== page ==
Two 1997 models. Guess which has one million miles on the odometer?
When quality matters, it’s important to understand what that word actually means when it comes to hot tubs. Aesthetics, spec sheets and special features may influence the decision-making process but they have next to nothing to do with the quality of a product.
What determines quality? Here are six things that matter:
- Comfort & Massage
The whole point of a hot tub is relaxation and/or therapeutic massage. Some cheap hot tubs feel OK dry in the showroom but when you spend any time in them when activated, they turn out to be uncomfortable, with badly-contoured seats, poorly placed jets, confusing controls and annoying features.
A high-quality hot tub has been carefully thought through by designers and each detail has been painstakingly planned with comfort and massage in mind, with intelligently placed jets and a seating layout that feels just right when actually in use, not just feel OK on the showroom floor.
Some brands meticulously plan every aspect while cheaper brands just drill holes in a shell, install jets and pipes, put in equipment and viola, let’s hope for the best. A well-engineered tub will perform better, last longer and offer a more pleasant experience, just as would be the case between a cheap car and a high end one.
Precision work and attention to detail during the manufacturing process makes a huge difference. Things like how carefully the acrylic is pulled, how well the fiberglass is applied, how meticulously aligned the jet holes are, how snug the jet bodies fit into their spaces, and a million other details.
- Performance & Reliability
Performance and reliability have to do with the equipment (motors, pumps, thermostats, heating elements, circuit boards, digital controls, flow switches, high limit switches, impellers, seals, bearings, etc.).
The differences between higher and lower quality equipment may be apparent immediately in some cases, but sometimes it’s not until later that they become evident.
- Plumbing Design
In a poorly planned hot tub arterial system, some jets are considerably weaker than others. The further from the pump, the weaker they become. For instance, a jet with a 10-foot feeder hose will be a lot weaker than one with a 1-foot hose. But a good spa manufacturer has done the math and figured out how to provide equally strong pressure to each jet.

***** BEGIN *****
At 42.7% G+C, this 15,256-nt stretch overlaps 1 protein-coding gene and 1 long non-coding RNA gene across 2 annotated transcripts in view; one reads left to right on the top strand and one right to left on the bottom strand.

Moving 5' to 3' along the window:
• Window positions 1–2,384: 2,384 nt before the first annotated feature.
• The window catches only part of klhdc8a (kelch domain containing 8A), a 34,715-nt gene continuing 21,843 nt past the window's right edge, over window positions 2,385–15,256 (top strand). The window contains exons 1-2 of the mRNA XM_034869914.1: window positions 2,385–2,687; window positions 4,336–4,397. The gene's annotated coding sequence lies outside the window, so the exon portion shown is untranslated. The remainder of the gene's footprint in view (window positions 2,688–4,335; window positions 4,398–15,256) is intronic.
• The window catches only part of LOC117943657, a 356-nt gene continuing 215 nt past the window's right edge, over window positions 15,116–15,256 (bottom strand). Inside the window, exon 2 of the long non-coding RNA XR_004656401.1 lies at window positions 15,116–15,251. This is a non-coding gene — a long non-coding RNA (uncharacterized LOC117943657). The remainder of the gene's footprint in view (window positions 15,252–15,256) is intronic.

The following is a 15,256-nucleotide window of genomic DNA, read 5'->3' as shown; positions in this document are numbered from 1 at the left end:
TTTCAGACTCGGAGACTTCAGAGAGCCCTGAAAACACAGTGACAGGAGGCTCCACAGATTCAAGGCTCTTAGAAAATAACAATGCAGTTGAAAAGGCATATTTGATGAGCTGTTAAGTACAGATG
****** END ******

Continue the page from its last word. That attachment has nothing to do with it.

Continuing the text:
Inefficient plumbing stresses the joints and strains the hoses so that there is a much higher chance of leaks developing, and delivers less pressure per jet per horsepower.
A well-engineered plumbing arterial system has short-as-possible runs, uses high-flow pipes and hoses, and eliminates “T” joints and sharp angles. That’s why some higher end hot tubs can get away with a smaller pump while other manufacturers have to compensate for poor plumbing by putting in a big motor.
- Durability & Longevity
Some hot tubs start looking ugly and begin blowing apart after a couple years while others stay handsome and solid for decades.
It’s not usually the quality of equipment that determines the life expectancy of a hot tub – rather, it’s the physical hot tub and cabinet.
Low quality equipment can usually be repaired or replaced but when a hot tub itself starts to come apart, it’s “done”. Hot tubs die much sooner if the manufacturer uses low grade materials.
Things like the kind of wood they use – the kind of glues, gaskets, silicones, epoxies, resins, acrylics, pipes, clamps, hoses, fitting, fiberglass, composites, staples, plastics, resins, foam parts, screws, jets, insulation, vinyl, trim, fasteners, seals, plastics, etc.; these are the things that determine how long a hot tub will last.
It’s interesting to note that none of the above can be known by just looking at a hot tub in a showroom or reading a spec sheet. And most salespersons aren’t educated enough on these topics to really know the difference. So if quality matters to you, I invite you to come by to discuss these concepts to help you make an informed decision.